He said it
“We’re in that sweet spot of a cycle where there’s abundant capital. [Borrowers] are getting a little bit more aggressive, and feel very good about the competitive environment.”
Brian Stoffers, global president of debt and structured finance for capital markets at CBRE, about the market’s current lender-borrower nexus [via affiliate title Real Estate Capital USA].
On to the next one
Consolidation in the data center market marches on. The latest platform to hit the trading block is Global Switch Holdings, according to Bloomberg [see its coverage here]. Among the crowded field of interested buyers are some familiar faces: Blackstone, KKR and DigitalBridge (fka Colony Capital), plus the two remaining listed owners in the US, Equinix and Digital Realty Trust. The scrum over Global Switch, which owns and operates 13 centers in Europe and Asia-Pacific, comes weeks after KKR and Global Infrastructure Partners announced a $15 billion privatization of CyrusOne and American Tower said it would acquire CoreSite Realty for $10 billion. Data centers are quickly becoming a must-have for institutional investors, but as that demand rises, so too has the effort by mega-managers to consolidate, leaving fewer avenues for gaining exposure to the asset class.
Greystar is taking a new approach to investing in the Asia-Pacific region. The multifamily specialist is raising its first pan-Asian fund with a target of $1 billion, PERE has learned [see our coverage here]. With Greystar Pan-Asia Multifamily Venture 1, the South Carolina-based firm is aiming to replicate the successes it has enjoyed in North America and Europe. But region-wide multifamily investing is a relatively new concept in Asia-Pacific. Previously, Greystar has taken a country-by-country approach to Asian markets. It closed Greystar China Multifamily Venture 1 on $550 million in 2019, Greystar Japan Multifamily Venture I on $278 million in 2020 and Greystar Australia Multifamily Venture 1 on $934 million earlier this year. For its pan-Asian vehicle, the firm plans to deploy roughly 70 percent of the capital raised into Japan, with the balance going into China and Australia.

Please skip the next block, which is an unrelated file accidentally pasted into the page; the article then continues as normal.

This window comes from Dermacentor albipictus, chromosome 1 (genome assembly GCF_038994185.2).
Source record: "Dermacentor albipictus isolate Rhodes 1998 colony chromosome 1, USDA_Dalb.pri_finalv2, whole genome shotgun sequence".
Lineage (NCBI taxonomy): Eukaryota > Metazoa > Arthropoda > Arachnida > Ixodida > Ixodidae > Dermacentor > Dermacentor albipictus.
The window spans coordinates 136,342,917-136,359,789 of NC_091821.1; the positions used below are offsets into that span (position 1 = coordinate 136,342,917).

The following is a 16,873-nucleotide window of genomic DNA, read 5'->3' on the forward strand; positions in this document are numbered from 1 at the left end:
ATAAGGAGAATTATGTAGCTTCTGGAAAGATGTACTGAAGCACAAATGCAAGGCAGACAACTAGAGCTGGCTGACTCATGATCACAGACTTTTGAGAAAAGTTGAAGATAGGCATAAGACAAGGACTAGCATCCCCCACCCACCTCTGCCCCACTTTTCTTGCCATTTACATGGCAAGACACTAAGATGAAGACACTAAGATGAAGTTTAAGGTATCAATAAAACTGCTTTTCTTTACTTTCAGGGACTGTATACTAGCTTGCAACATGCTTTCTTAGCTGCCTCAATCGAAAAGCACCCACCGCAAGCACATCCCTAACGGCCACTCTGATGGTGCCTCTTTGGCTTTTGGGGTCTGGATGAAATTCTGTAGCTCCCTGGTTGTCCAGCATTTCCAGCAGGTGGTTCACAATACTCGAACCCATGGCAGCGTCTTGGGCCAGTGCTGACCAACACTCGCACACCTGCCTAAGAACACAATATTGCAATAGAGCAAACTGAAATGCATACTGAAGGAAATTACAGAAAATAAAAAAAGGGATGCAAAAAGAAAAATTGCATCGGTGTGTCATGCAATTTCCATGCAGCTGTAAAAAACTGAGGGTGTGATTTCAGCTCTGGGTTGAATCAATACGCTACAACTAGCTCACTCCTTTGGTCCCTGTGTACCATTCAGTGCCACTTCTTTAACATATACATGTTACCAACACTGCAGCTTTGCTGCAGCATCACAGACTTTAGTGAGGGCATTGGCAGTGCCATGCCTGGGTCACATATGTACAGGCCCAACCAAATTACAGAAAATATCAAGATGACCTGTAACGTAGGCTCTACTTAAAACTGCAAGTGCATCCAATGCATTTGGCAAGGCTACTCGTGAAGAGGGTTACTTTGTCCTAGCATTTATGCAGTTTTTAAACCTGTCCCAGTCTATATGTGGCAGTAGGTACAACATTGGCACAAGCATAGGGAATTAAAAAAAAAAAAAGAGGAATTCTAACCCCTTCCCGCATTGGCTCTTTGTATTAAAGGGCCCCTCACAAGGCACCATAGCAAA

Mapletree’s Asian expansion
Singapore’s Mapletree Logistics Trust continued its Asian expansion with a billion-dollar buying spree. The REIT acquired 17 warehouse assets in China, Vietnam and Japan. The assets were acquired from other parts of Mapletree‘s business as well as the Japanese trading firm Itochu. The purchases will increase the trust’s portfolio by 18 percent. Prior to this, the Singaporean platform was active in South Korea and India. It made its first investment in India this past March, purchasing two warehouses from Morgan Stanley for $62.7 million. In February, it also purchased five warehouses in South Korea for $250 million from affiliates of South Korea’s Mirae Asset Global Investments.
The universe expands